MARTINSBURG, W.Va. – Thirty seven high school school districts are now in a better financial position to progress after graduation.
After West West Virginia Community Foundation donated $ 116,100 to the early graduates from 40 scholarship funds.
The students were honored at a reception held on Thursday at The Purple Iris where a family, members of the public and fundamental donors joined the celebrations.
Karin Hammann Dunn, Community Foundation Program Manager, who co-ordinates the scholarship program, praised the students and donors who made the scholarships.
“This is an annual event but this is still the biggest, and we are happy to do it,” she said.
A new feature was added this year, and it gave the students interesting, interesting comments, she said.
“We asked the students Top 10 List of Me Things to do that was not in the application. This was a great change that we replaced rather than an essay, and we learned so much about these fine students, ”she said.
“Some of them were funny, some were sad but really important, honestly,” she said. “Eventually, we expected this to be a way of understanding how special they are.”
Students started applying for the funds last October and 144 completed applications were submitted by the February 28 deadline, she said.
Most of the recipients are going to college but many applicants received scholarship money for the trading school, she said.
“Having met all of these children I can honestly say that there was a lot of positive, and many of them are already looking forward to what they want to do after college,” she said.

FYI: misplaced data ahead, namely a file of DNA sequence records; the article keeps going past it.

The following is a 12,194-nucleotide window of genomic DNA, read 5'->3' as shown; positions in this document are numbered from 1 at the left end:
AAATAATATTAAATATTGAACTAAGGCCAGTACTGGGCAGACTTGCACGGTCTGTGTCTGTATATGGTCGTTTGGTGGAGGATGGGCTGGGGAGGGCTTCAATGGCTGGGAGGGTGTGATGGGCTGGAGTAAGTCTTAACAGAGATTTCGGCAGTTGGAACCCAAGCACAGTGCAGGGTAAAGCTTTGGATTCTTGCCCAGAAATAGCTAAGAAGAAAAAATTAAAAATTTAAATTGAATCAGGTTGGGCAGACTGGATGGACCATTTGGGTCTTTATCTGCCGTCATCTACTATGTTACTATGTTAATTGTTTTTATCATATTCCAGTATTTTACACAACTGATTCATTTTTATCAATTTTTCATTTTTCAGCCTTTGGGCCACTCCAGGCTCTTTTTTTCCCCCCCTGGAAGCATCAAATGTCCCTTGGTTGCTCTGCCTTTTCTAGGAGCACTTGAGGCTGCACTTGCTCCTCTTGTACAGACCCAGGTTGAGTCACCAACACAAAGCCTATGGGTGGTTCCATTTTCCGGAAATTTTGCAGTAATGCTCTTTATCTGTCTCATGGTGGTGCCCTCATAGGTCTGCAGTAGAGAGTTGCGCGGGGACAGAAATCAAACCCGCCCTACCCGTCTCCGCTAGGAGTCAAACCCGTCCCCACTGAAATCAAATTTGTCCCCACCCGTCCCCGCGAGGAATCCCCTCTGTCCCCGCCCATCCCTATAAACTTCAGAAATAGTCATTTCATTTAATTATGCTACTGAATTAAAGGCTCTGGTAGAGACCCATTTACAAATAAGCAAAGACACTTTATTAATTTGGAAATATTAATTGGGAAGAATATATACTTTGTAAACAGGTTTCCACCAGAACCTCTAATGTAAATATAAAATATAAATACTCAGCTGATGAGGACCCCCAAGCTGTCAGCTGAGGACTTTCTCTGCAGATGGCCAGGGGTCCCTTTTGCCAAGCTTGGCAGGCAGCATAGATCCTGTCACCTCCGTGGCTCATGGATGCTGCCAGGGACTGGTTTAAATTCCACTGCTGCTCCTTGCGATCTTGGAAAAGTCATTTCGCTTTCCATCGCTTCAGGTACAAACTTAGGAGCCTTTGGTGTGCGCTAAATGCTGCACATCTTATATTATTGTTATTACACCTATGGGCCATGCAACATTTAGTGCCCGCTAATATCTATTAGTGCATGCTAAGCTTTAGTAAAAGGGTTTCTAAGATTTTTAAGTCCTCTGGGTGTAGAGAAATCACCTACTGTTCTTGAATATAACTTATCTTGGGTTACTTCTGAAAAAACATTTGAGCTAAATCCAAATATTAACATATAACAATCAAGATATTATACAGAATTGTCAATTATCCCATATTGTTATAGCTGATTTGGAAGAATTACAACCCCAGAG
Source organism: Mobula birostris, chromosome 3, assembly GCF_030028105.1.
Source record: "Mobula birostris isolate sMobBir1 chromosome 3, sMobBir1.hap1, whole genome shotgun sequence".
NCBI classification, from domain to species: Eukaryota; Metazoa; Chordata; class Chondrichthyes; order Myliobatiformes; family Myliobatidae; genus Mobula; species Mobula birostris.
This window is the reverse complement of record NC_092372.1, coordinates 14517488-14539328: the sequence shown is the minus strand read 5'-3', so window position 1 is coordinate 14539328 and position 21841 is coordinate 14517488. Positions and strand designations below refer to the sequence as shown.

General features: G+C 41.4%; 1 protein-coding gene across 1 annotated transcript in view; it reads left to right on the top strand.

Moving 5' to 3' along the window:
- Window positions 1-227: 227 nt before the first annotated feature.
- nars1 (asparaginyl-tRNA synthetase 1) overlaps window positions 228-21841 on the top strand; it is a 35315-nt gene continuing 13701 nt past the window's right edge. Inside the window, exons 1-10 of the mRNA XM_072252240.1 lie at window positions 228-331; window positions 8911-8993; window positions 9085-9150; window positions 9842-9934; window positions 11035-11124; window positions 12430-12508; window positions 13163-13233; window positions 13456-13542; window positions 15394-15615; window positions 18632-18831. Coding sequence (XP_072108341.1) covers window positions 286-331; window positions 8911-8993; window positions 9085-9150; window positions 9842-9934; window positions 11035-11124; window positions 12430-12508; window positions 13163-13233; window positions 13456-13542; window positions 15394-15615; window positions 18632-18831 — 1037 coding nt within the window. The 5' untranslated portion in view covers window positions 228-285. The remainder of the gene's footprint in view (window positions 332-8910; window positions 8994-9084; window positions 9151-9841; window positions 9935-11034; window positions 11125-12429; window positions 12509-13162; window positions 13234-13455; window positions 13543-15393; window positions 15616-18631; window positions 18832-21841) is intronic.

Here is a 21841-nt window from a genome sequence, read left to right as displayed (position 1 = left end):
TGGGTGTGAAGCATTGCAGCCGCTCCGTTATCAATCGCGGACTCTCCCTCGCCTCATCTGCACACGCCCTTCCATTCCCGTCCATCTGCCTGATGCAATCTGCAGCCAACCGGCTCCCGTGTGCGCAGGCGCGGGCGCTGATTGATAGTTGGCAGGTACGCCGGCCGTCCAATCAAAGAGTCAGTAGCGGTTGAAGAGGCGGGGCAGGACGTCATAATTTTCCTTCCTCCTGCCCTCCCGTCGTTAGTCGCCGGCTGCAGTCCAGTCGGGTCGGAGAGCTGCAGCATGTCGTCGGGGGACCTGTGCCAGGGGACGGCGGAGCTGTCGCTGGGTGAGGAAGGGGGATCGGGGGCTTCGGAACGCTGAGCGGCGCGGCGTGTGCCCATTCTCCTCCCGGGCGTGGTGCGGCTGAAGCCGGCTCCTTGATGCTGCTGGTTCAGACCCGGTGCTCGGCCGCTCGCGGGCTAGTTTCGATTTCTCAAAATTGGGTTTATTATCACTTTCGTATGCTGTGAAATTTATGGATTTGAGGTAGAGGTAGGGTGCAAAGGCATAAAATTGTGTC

David Mudge, a senior member of Hedgesville High School, attends James Rumsey Technical Institute, focuses on computer science at West Virginia University.
But his web page application development skills are already being used well by helping a not-for-profit organization that needed a website.
“It's for a camp that helps children with special needs and so they seemed to do the right thing after a teacher told me about it,” he said.
Martinsburg High School student Harley Wilkins believes her mother is inspired by the choice of nursing career.
She has been taking related classes in Blue Ridge Community and Technical College and has already taken her in the Shepherd University nursing program from the fall.
“My mother is the person I care most about, because she has had many health problems, which is why I want to be a nurse,” she said. "I'm there every step of the way and so is what the nurses did to help me, and that is the other reason that nursing is right for me. I want to be like the people who helped my mom." ”
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